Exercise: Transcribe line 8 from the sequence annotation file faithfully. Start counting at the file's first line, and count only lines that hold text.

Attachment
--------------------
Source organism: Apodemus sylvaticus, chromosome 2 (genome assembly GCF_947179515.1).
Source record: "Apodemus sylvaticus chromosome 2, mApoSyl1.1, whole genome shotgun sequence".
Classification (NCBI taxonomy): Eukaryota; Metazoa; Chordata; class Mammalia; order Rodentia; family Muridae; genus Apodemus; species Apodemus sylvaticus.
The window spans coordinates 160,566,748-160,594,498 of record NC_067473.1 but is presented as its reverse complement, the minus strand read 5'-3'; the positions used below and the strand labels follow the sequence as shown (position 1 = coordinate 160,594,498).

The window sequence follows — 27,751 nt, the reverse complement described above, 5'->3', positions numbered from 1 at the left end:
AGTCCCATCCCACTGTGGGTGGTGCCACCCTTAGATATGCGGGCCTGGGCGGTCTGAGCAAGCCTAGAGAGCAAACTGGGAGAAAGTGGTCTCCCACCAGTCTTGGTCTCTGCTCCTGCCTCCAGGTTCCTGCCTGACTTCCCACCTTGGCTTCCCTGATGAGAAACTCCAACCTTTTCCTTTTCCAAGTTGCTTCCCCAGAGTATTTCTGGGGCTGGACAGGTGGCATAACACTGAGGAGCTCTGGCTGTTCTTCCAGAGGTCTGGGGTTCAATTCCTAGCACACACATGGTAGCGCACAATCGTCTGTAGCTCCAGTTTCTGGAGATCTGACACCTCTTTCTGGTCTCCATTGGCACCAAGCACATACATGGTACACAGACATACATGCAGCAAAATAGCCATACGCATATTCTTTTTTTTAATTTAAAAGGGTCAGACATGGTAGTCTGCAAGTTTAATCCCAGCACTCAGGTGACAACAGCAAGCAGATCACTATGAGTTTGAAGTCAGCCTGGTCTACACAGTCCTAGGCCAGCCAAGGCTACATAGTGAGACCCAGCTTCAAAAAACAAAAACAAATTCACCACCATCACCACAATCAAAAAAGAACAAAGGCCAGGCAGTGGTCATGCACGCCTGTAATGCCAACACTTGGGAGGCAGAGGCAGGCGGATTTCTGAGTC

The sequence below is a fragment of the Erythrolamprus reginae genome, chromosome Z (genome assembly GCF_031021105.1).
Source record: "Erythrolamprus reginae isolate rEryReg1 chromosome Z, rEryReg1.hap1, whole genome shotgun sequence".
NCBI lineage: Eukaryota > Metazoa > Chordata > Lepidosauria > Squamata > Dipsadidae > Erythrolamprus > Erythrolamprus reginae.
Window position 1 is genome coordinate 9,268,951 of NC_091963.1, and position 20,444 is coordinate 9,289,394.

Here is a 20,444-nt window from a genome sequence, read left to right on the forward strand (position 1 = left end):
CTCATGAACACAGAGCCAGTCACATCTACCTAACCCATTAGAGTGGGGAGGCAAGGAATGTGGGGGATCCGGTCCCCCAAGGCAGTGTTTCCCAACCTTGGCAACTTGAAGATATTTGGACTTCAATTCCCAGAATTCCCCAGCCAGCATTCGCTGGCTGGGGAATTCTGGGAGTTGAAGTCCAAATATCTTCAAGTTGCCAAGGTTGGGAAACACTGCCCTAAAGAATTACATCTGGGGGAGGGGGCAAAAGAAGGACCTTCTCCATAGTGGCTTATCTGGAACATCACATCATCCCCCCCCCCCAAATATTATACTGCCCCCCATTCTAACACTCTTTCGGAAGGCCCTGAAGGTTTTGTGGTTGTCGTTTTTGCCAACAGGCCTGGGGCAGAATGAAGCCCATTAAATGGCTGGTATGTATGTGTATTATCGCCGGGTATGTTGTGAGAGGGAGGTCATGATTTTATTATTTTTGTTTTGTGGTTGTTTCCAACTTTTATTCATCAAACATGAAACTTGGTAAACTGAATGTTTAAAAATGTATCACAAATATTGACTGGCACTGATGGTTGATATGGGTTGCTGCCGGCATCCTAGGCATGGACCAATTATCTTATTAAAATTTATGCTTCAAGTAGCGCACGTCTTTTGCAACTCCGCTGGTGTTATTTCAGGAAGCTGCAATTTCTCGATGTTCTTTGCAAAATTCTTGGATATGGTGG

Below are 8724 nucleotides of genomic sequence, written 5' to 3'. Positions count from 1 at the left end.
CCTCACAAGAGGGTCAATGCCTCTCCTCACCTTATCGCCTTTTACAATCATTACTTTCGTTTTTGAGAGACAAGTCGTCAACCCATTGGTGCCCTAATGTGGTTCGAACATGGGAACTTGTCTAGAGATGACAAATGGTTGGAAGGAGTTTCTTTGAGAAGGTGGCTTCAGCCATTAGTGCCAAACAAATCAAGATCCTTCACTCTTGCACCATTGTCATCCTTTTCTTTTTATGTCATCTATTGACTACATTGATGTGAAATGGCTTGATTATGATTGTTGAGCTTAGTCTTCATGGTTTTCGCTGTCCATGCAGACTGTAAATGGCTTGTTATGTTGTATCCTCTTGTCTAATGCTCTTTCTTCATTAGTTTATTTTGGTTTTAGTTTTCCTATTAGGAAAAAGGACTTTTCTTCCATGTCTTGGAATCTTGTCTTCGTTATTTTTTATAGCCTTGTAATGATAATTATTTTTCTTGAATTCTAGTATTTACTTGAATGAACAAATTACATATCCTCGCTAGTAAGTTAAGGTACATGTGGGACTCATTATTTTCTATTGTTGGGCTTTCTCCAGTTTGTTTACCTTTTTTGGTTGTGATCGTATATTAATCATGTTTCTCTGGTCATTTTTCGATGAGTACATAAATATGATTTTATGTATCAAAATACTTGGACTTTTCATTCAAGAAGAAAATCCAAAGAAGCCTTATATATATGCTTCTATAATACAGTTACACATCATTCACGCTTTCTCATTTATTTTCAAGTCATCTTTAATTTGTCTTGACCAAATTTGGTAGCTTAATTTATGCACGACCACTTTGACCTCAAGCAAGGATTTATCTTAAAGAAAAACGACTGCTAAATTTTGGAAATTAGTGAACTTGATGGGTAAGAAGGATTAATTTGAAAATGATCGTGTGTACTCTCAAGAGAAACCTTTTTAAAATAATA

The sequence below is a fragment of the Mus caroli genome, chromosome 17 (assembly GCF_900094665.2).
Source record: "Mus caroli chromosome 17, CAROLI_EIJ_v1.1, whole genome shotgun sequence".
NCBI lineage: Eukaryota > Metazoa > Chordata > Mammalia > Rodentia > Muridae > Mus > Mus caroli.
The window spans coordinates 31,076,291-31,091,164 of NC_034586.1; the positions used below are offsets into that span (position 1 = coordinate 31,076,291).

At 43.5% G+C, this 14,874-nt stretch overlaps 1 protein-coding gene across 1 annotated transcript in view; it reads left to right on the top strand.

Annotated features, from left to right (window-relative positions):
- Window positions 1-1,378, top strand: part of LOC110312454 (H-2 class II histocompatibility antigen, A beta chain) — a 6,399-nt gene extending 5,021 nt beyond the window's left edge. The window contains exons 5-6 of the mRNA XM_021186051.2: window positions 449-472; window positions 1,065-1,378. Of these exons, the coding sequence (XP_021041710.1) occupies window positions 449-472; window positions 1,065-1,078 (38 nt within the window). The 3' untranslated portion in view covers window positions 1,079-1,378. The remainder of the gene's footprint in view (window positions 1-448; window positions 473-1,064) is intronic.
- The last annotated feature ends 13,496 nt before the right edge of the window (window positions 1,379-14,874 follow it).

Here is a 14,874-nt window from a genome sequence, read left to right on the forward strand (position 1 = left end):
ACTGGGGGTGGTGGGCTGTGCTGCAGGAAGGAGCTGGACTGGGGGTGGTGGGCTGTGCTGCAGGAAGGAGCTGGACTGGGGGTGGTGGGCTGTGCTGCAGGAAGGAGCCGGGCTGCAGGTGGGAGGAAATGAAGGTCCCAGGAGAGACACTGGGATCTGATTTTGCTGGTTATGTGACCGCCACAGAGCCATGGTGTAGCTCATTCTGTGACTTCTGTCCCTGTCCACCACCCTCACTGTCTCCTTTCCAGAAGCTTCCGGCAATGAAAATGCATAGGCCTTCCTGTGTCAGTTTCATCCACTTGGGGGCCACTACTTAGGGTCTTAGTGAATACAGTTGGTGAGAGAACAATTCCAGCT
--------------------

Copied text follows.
Source record: "Erythrolamprus reginae isolate rEryReg1 chromosome Z, rEryReg1.hap1, whole genome shotgun sequence".